Jonathan Estabrooks has a rustic and bronzy baritone and was able to carry the mathematically gifted yet conscientiously distraught Turing with believability and poise…Indeed, the duet that melted from her proclamation into Estabrooks uneasy restraint was the most powerful drama in the composition.
Opera Pulse, June 11, 2013
‘Set on Kona, the story has Mr. Kua, sung by baritone Jonathan Estabrooks with great conviction in a ringing, resonant big voice, alarmed by the theft of his coffee beans.’
Daily Gazette, June 8, 2013
‘ First to appear is Mr. Kua, sung exceptionally well by Jonathan Estabrooks. His first aria is pyrotechnic, reminiscent of the word painting in Handel’s “Joshua” (substitute “raging” for “trembling”).’
Albany Times Union, June 8, 2013
‘In the master class the excellent Canadian baritone Jonathan Estabrooks and the vibrant mezzo Elise Quagliata performed a scene in which Turing, who was gay, turns down a no-nonsense marriage proposal….In the read-through of the complete first act of “The Turing Project” on Thursday evening, those words glowed with intensity when Mr. Estabrooks, a gifted actor, delivered them. Sitting in the audience, Ms. Malfitano nodded with approval.’
New York Times, June 1, 2013
‘…Benjamin Covey (Marchese d’Obigny) and Jonathan Estabrooks (Barone Douphol) were entertaining and reminiscent of a fully staged show. They were extremely entertaining to watch.’
Apt 613, March 22, 2013
Mr. Dover accompanied baritone Jonathan Estabrooks and both excelled during “Fischerweise” in which the subject of the verse can catch all manner of fish, but not the shepherdess standing on the shore. “Totengraber-Weise”, the gravedigger’s song, was understandably less cheerful! Mr. Estabrooks’ fine baritone and compassionate interpretation made every song come alive.’
Voce di Meche, February 18, 2013
In “Soliloquy”, Jonathan showed impressive stamina throughout the 7.5 minute long song, which follows the character’s wondering over all the fun he could have with a son, lamenting that his child may be a girl, deciding that might not be so bad after all, and resolving to do all he can to support her! I think it’s one of the first times I haven’t been bored by the full version and the ending was just as powerful as the start.
Kelleigh’s Musical Musings, October 14, 2012
The world premiere of Savoy’s “Songs for Jack” with the excellent Estabrooks was an eloquent amalgamation of musical expression…Estabrooks sang with a robust, ringing voice that was elegantly controlled. Phrases were fluid and finished and his diction was excellent.
The Daily Gazette, September 29, 2012
Tous les sujets chantent et jouent bien, à commencer par les premiers rôles: Jonathan Estabrooks possède une belle voix de baryton
La Presse, August 16, 2012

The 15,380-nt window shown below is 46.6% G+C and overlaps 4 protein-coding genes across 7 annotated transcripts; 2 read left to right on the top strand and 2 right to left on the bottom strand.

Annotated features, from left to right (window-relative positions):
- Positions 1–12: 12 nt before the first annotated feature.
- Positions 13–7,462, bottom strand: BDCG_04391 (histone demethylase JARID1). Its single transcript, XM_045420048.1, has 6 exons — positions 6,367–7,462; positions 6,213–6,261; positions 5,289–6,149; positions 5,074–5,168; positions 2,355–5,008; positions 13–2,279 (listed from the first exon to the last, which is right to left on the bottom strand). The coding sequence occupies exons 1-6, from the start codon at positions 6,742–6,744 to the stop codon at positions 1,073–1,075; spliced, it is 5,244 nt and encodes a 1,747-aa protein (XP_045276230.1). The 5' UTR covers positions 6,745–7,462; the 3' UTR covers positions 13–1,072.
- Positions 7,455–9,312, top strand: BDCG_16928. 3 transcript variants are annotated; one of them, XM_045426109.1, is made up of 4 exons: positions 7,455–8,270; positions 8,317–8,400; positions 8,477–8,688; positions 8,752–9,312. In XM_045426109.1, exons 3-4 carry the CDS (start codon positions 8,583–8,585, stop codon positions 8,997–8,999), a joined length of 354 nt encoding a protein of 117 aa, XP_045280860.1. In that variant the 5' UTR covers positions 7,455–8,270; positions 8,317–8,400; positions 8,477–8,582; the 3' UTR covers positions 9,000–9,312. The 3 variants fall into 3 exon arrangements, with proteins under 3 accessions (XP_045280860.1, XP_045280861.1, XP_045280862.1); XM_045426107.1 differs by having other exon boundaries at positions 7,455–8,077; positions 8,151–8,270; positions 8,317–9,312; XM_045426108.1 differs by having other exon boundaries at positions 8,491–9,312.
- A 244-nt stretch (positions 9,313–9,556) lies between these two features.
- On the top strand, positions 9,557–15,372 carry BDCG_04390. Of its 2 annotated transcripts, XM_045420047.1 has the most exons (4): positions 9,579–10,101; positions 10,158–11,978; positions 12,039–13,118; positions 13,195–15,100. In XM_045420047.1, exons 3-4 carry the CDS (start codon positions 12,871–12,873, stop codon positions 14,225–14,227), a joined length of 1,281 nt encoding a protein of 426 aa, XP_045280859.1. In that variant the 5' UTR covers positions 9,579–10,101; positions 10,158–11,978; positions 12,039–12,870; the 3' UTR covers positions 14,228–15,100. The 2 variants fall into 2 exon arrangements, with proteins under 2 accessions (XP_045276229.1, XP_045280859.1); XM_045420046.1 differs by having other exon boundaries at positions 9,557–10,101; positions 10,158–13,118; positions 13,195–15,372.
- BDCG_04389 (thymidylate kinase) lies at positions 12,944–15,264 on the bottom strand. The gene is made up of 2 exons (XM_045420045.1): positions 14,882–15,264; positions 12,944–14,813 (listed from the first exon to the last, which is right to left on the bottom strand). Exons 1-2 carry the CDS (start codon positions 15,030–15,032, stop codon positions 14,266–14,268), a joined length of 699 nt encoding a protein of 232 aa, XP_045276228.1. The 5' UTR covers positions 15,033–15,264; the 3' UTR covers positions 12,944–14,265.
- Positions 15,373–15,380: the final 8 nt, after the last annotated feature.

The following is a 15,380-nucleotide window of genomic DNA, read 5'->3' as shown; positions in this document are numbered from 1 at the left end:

The slowly unfolding harmonic structure was an attractive support for baritone Jonathan Estabrooks, who sang expressively with warm vocal colors.
Greenwich Time, December 7, 2011
Then there were the two supremely talented soloists, soprano Kerri Marcinko and baritone Jonathan Estabrooks, whose gifts for emotional evocation accompanied marvelous vocal presentation. The tender solo voice of baritone Estabrooks sang an elegiac melody.
Greenwich Citizen, December 7, 2011
Changing pace then, with “Trying to Figure” from “Borrowed Dust,” from Paula Haupt’s Inner Voices Solo Musicals series, Estabrooks takes what could be a sere, bleak feel and breathes warmth into this song from a through-composed project.
Q on Stage, November 14, 2011
On opening night, there was a standing ovation, with cheers for the stars and a particularly hearty response for three rising young Ottawa-area singers who did themselves proud in front of the many family members, friends and mentors who have watched their development: soprano Yannick-Muriel Noah, baritone Jonathan Estabrooks and mezzo-soprano Wallis Giunta. Baritone Jonathan Estabrooks sings the role of Nedda’s lover, Silvio. The two singers were in excellent form in their love duet on opening night.
OTTAWA CITIZEN, September 13, 2011
Il faut dire que les deux rôles seconds le sont également du point de vue de la voix, Jonathan Estabrooks en Silvio, l’amant de coeur et Antonio Figueroa, en Beppe, le comparse des saltimbanques.
LE DROIT, Gatineau. September 13, 2011
Jonathan Estabrooks’ Silvio was particularly well sung and acted.
OTTAWA CITIZEN, September 11, 2011
The theatrical game of the five singers onstage is also flawless. Baritone Jonathan Estabrooks plays sergeant Belcore as well as could be desired, chest raised, a military step and a smile in the face of every jab. Additionally, the baritone exhibits great vocal flexibility with a round voice thundering especially in its lowest register.
L’ACADIE NOUVELLE, Caraquet. November 22nd, 2010
Jonathan Estabrooks…a successful rendition….displayed a varied and convincing baritone voice.
HABAMA MAGAZINE, Tel Aviv. July 24th, 2010
‘Robert Erickson’s “Sierra,” an impressionistic work for baritone and chamber ensemble, is steeped in California, thanks to a hokey text of his own, filled with repetitive evocations of “Yosemite,” “Wawona,” “Gold,” “Devil’s Basin” and more. Jonathan Estabrooks, a robust baritone, gave his all to the solo part’.
THE NEW YORK TIMES. January 25th, 2009
‘At the top of the list stood Papageno portrayed by the energetic red-head Canadian, Jonathan Estabrooks, who was a Papageno from tip to toe, with every sound he made with his fresh voice. It was a pleasure to see him jump, fall down, get up, moan, chatter, be silent, enthusiastic or afraid, and to hear him sing in a very pleasant voice and always with obvious joy of one who knows it is a role for life’.
HABAMA MAGAZINE, Tel Aviv. July 28th, 2008